June 30 Energy News

June 30, 2018


¶ “3 Oil Companies Getting Serious About Renewable Energy – and 2 That Aren’t” • The good news is that some of the world’s largest oil and gas producers are investing billions in renewable energy assets, from offshore wind farms to solar energy to next-generation batteries. Unfortunately, other oil majors are all talk with no action. [Motley Fool]

Wind turbines

¶ “‘We’ve turned a corner’: farmers shift on climate change and want a say on energy” • Out in the Australian bush, far from the political jousting in Canberra, attitudes are changing. National Farmers’ Federation head Fiona Simson says people on the land cannot ignore what is right before their eyes. They have turned a corner on climate change. [The Guardian]

Science and Technology:

¶ Levels of air pollution well below what is considered safe by the US EPA and the World Health Organization are causing an increased risk of diabetes worldwide, a study published in Lancet Planetary Health said. In 2016, air pollution contributed to 3.2 million new diabetes cases, worldwide. It is linked to 150,000 new cases per year in the US. [CNN]

Salt Lake City (Eltiempo10, Wikimedia Commons)


¶ Offshore wind turbine manufacturer and developer MHI Vestas announced that its flagship V164 9.5-MW offshore wind turbine, the world’s most powerful wind turbine, was awarded an S class type certificate, paving the way for installations to begin in late 2019. MHI Vestas also held the previous record, which was 8.8 MW. [CleanTechnica]

¶ Following an agreement with Danish energy group Ørsted in February, Siemens Gamesa Renewable Energy confirmed that it will provide 165 of its SG 8.0-167 DD wind turbines to the 1,386 MW Hornsea Project Two offshore wind farm. The project is set to be built in the Hornsea Offshore Wind Zone off the west coast of England. [CleanTechnica]

Siemens Gamesa SG 8.0-167 DD turbine

¶ Poland’s upper house of parliament approved an amendment to the renewable sources of energy law to remove obstacles to green energy investment and help meet EU renewable energy targets. Poland’s conservative Law and Justice party won the 2015 election partly with promises to sustain the coal industry, but its direction has changed. [ETEnergyworld.com]

¶ New figures published by the UK’s Department for Business, Energy & Industrial Strategy showed that renewable energy accounted for 30.1% of the country’s total electricity generation in the first quarter, up 3% from last year. There was record wind generation that accounted for over half of the total renewable energy generation. [CleanTechnica]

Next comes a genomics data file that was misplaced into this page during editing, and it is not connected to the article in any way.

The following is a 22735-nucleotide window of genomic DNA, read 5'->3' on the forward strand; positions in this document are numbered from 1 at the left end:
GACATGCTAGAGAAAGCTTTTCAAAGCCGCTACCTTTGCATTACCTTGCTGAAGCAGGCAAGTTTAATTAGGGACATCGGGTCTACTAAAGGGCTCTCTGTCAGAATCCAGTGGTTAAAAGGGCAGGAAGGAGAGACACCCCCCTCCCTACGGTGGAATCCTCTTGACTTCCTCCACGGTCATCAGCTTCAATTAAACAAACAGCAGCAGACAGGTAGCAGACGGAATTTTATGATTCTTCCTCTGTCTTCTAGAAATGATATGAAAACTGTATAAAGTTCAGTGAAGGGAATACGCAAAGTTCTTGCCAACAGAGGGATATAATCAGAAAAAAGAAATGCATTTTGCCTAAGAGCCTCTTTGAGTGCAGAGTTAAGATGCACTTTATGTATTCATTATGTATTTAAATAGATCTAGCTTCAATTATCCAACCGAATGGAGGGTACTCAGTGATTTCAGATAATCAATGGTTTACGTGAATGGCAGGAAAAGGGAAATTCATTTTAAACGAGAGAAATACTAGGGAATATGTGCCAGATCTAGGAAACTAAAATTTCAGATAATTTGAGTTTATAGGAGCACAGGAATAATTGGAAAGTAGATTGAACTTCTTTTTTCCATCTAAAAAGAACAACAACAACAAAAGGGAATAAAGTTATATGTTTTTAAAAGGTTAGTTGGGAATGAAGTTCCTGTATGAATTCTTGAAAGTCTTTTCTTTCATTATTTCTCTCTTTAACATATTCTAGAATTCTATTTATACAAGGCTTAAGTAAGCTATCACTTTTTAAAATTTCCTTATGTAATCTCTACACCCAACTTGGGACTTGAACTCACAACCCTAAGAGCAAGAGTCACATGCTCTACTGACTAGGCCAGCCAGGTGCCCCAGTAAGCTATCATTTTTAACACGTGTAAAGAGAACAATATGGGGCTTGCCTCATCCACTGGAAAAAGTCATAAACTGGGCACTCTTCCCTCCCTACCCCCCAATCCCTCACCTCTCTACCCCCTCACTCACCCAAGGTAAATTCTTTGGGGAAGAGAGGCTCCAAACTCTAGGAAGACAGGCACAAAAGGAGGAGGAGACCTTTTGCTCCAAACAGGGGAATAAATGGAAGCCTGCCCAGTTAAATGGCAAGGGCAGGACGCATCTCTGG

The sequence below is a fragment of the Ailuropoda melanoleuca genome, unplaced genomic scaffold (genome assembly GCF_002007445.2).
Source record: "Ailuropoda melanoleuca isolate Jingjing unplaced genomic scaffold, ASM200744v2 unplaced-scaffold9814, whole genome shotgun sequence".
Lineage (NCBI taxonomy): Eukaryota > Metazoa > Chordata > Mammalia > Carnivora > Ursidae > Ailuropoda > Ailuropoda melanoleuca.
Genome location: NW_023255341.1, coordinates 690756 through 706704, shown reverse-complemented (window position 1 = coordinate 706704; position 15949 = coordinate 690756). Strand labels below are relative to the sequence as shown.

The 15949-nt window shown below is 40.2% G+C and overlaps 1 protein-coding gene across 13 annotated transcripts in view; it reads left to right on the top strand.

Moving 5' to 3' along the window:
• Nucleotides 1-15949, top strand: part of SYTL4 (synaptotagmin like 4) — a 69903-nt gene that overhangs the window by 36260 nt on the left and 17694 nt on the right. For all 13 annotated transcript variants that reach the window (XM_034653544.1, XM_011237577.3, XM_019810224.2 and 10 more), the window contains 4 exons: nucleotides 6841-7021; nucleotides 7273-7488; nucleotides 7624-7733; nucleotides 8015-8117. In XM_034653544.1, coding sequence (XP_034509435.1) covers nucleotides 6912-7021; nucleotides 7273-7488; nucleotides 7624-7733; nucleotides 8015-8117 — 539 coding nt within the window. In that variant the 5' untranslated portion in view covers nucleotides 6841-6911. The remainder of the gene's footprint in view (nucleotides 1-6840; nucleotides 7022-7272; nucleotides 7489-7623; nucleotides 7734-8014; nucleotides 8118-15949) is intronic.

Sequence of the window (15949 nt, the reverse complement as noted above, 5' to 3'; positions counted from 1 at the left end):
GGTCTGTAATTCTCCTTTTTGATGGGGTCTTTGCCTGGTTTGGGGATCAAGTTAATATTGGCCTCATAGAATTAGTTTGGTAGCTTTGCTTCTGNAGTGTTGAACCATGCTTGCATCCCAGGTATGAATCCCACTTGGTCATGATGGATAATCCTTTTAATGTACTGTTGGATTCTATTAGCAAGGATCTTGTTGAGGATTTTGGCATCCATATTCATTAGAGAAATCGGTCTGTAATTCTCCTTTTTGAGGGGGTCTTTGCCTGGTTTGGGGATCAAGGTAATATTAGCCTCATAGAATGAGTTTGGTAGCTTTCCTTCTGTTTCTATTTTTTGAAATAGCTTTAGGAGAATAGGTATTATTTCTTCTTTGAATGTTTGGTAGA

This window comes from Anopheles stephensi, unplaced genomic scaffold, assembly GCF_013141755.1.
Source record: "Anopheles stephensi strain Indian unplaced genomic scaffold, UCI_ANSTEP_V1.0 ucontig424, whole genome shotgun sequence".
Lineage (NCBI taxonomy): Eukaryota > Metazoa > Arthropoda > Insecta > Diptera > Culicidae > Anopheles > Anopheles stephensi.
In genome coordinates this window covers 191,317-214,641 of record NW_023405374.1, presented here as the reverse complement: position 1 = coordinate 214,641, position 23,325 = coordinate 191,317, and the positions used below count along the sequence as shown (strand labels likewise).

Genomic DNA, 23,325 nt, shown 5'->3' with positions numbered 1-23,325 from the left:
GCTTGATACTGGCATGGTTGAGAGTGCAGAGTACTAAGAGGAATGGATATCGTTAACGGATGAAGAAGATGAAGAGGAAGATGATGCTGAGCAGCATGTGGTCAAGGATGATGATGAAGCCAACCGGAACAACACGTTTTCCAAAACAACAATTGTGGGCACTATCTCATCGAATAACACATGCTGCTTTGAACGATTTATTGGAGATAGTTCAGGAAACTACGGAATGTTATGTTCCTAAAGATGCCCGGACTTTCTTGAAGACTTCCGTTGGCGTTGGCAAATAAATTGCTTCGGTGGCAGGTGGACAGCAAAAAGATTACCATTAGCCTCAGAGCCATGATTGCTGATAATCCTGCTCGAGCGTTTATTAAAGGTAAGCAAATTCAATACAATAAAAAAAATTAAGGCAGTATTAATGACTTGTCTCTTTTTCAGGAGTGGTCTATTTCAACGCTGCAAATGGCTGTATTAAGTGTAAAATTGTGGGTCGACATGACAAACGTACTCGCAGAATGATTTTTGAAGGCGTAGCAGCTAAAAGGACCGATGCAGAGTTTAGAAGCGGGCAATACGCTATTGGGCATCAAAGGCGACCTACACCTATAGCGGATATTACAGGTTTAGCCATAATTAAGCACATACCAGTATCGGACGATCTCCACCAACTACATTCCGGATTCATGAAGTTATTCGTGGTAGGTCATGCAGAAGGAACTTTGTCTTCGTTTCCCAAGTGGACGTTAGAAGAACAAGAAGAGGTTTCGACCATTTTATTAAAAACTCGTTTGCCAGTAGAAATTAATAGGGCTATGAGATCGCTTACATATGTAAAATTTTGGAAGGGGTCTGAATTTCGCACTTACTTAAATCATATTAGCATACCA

Hywind offshore wind farm in Scotland

¶ Three utilities announced a collaboration aimed to advance the research and development of renewable natural gas, including such technologies as power-to-gas, which uses renewable power to synthesize fuel. One of the utilities, Énergir (formerly Gaz Metro), is the parent company of Vermont Gas Systems and Green Mountain Power. [Vermont Biz]

¶ Denmark will build three new offshore wind farms with a total capacity of at least 2,400 MW by 2030, a unanimous Danish parliament agreed. In 2017, 43% of Denmark’s total electricity consumption was supplied by wind turbines, one of the largest shares in the world. Denmark has also increased its renewable energy goals. [ETEnergyworld.com]

Wind energy


¶ According to a report produced by the National Association of State Energy Officials and the Energy Futures Initiative, there are more than twice as many solar power jobs in the US as jobs in the coal industry. Solar was also the fastest growing sector in US employment, before the Trump administration’s policies started to go into effect. [CleanTechnica]

¶ The US Energy Information Administration summarized the true coal power trends very concisely, saying, “At least 25 GW of coal-fired capacity will retire within the next three years (2018–2020), according to planned retirements reported to the EIA.” It also pointed out that natural gas now produces more power than coal. [CleanTechnica]

Coal-fired power plant

¶ A PacifiCorp study concluded that coal plants owned by Wyoming’s largest utility are not always the cheapest power source for customers, particularly compared to renewables. That finding runs counter to assumptions that proximity to coal mines always drives down the cost of coal power, compared with other options. [Casper Star-Tribune Online]

¶ Chinese company GCL New Energy completed construction of the first phase of its 50-MW GCL Oregon solar project, and the facility is already selling power to local utilities. GCL Oregon, located in Jefferson County, consists of four single sub-projects. Two additional sub-projects will reach commercial operation in July and November. [reNews]

GCL solar project (GCL image)

¶ Land O’Lakes, Inc and California Bioenergy have launched a collaboration to support financing, installation, and management of on-farm methane digesters to generate compressed natural gas fuel from renewable resources in California. State law requires that farms reduce methane emissions 40% from 2013 levels by 2030. [Renewable Energy Magazine]

¶ The 11th Circuit shot down a novel request for NextEra Energy to get a tax refund on the $97 million it paid to dispose of nuclear waste. Citing the net operating losses from fees it had paid pursuant to the Nuclear Waste Policy Act, NextEra had sought a refund in from tax payments made between 1969 and 1995. [Courthouse News Service]

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